A discussion of the condition of the Mille Lacs County Jail, located in Milaca, took place during the county board work session on March 16.
Mille Lacs County Commissioner Tim Wilhelm asked, “We have parts of the jail that are old … is there a recommendation on what we can do to update?”
Mille Lacs County Jail Administrator Bradley Hunt noted the disrepair of the building, responding, “The old ’75 addition really needs to come out. The F-Block and G-Block have no insulation and have problems with infrastructure. The heat is going right out of the walls and windows. And it is a linear facility so we have one staff per 25 inmates which is lower than others.”
Chris Thoma, an inspector from the Minnesota Department of Corrections, said that the HVAC (heating, ventilation and air conditioning) doesn’t exhaust enough moisture and that the cinder blocks are disintegrating and turning to sand. “If you tried to paint them, you can’t. This is not a good living condition for inmates with the disrepair of the area,” said Thoma. He added that the plumbing is 50 years old. “It is going to fail at some point.”
Thoma noted that part of the jail houses the “worst of the worst” inmates who need to be separated from other inmates because they can’t get along. He said that it will cost the County $60 per day to house out-of-county.
Hunt discussed the possibility of dividing the H-block to better utilize the space. “Maybe we build that first to house inmates there or house them out, but we need to start talking about it now as it’s a five-year process,” he said. “We’re never going to get a break in price, and the longer we hold out, the more it’s going to cost. It’s not going away and will only get worse.”
Thoma said that the DOC would never tell the County to remodel or build but would only give them recommendations. “Our goal is to make sure the facility is safe. If I find similar conditions in my next inspection, the DOC could say you can’t house as many inmates. I would encourage you to have the conversations … unless there is significant action taken in that area, it will not be suitable for inmates,” he said, adding the DOC commissioner would have to step in if the issues aren’t addressed.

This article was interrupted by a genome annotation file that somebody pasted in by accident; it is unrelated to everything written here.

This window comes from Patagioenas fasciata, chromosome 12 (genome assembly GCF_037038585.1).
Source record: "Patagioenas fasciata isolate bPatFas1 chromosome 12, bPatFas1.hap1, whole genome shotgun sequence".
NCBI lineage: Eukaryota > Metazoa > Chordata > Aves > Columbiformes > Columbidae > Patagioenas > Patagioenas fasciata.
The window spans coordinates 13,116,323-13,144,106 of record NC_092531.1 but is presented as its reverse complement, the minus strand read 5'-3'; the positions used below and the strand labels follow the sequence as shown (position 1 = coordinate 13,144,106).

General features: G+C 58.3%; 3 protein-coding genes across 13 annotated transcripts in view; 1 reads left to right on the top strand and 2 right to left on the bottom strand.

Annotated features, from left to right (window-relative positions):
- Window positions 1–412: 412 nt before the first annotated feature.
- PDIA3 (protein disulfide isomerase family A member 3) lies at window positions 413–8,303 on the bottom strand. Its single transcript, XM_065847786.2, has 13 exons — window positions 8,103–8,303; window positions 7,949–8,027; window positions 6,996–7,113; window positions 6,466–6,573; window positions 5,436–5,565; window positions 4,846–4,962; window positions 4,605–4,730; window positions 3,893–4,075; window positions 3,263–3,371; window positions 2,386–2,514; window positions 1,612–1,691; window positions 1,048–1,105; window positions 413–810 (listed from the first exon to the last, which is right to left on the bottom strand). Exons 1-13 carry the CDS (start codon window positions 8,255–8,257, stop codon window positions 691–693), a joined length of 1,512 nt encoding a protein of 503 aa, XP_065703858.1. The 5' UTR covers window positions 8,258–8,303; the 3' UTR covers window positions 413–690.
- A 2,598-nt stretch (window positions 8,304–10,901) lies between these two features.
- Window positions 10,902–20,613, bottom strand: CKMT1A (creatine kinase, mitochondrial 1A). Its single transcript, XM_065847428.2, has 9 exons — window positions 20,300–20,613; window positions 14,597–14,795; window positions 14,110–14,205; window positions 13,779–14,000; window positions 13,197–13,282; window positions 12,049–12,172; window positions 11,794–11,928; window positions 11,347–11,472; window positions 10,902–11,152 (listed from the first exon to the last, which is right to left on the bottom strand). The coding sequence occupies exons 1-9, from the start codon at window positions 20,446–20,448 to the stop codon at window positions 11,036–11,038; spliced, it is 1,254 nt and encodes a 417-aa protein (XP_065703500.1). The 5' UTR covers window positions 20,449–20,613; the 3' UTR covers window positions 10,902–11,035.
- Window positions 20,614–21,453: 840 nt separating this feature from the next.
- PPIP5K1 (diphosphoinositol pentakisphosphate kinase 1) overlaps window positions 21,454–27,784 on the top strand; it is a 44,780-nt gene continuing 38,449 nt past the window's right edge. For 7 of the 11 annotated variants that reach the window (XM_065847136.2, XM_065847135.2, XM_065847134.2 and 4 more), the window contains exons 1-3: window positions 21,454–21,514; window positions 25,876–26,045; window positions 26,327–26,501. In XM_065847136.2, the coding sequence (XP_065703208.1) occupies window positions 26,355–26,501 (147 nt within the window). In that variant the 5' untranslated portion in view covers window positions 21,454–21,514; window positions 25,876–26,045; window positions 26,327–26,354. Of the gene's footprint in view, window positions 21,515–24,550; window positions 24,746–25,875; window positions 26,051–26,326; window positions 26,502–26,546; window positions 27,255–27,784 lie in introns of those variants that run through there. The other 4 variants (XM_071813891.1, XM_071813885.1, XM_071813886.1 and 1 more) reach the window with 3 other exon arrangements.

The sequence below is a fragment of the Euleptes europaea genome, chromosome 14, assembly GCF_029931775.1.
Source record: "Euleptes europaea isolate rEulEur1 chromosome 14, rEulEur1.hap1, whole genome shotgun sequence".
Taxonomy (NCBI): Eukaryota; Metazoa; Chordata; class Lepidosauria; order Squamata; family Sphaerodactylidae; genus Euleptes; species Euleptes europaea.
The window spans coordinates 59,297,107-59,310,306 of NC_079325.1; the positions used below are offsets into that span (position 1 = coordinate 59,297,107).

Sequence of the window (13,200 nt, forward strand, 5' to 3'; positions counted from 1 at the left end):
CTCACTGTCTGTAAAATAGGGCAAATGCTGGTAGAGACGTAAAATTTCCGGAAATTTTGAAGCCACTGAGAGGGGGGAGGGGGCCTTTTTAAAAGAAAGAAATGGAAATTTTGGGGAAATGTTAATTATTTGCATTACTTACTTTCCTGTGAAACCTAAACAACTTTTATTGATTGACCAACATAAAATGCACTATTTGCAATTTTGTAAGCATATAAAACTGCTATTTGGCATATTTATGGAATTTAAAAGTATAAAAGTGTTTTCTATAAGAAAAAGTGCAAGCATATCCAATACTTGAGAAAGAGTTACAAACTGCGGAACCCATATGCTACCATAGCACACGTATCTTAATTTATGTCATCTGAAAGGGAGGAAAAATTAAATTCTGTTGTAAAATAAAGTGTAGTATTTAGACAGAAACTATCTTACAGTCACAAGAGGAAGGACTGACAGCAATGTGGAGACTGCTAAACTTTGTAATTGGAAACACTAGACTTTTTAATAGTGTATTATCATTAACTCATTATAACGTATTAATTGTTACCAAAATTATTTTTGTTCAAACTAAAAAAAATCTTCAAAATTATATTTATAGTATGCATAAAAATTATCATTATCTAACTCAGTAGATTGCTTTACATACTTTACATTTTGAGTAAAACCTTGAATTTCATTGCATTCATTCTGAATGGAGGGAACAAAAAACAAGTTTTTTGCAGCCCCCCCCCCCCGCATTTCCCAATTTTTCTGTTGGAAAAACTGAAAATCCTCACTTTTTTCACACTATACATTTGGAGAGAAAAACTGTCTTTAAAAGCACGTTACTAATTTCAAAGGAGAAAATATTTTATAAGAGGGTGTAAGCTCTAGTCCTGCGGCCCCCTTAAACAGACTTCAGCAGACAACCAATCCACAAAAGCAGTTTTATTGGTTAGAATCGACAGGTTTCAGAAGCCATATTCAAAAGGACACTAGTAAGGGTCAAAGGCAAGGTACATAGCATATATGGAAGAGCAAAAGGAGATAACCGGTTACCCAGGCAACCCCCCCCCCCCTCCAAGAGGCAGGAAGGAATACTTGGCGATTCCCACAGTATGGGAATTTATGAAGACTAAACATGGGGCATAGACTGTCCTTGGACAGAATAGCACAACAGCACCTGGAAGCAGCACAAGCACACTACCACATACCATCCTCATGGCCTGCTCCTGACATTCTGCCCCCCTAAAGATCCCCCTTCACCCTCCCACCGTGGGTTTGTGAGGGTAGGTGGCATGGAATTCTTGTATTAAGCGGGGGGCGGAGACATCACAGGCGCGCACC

Commissioner Genny Reynolds noted, “We’re looking at $1,500 per day which is $540,000 per year to house them somewhere else with 25 inmates at $60 per day. This doesn’t include other costs.” She added that if a remodel costs the County a million and a half, they could recover the cost after three years.
Hunt said, “Once we get past the COVID situation, we are going to jump up significantly because they’ll have to serve their time in the facility.”
Commissioner Roger Tellinghuisen said that he remembered not too long ago that there was a million dollars in revenue coming from boarding.
Hunt replied saying, “I can’t answer why … judges are allowing them to leave with a minimal bail. They send them out the door with the assumption they will come back to court, but that generally doesn’t happen.” He added that with COVID, it’s hurt every jail in the state, and the numbers are down about 50%.
Mille Lacs County Assistant Administrator Holly Wilson noted that Thoma in his last visit said that if they are making progress, the County would be considered compliant. Thoma responded stating that if they are making substantial progress toward alleviating the concerns, he could see the DOC allowing it to continue to operate. “If there is just talk, that is not substantial [progress],” he added, making the disclaimer that he wouldn’t build a jail as a revenue builder.
Commissioner Dave Oslin said that former sheriff Lindgren told them the facility was outdated and that they needed to plan ahead. “We do have a facility up north we could use temporarily. Perhaps it could save some money to shuffle inmates instead of sending them out, and for some time Mille Lacs County has supported the Mille Lacs Band to be an initiative tribe which would free up some space for us,” he said.
Consensus was made among the board to initiate a facilities study.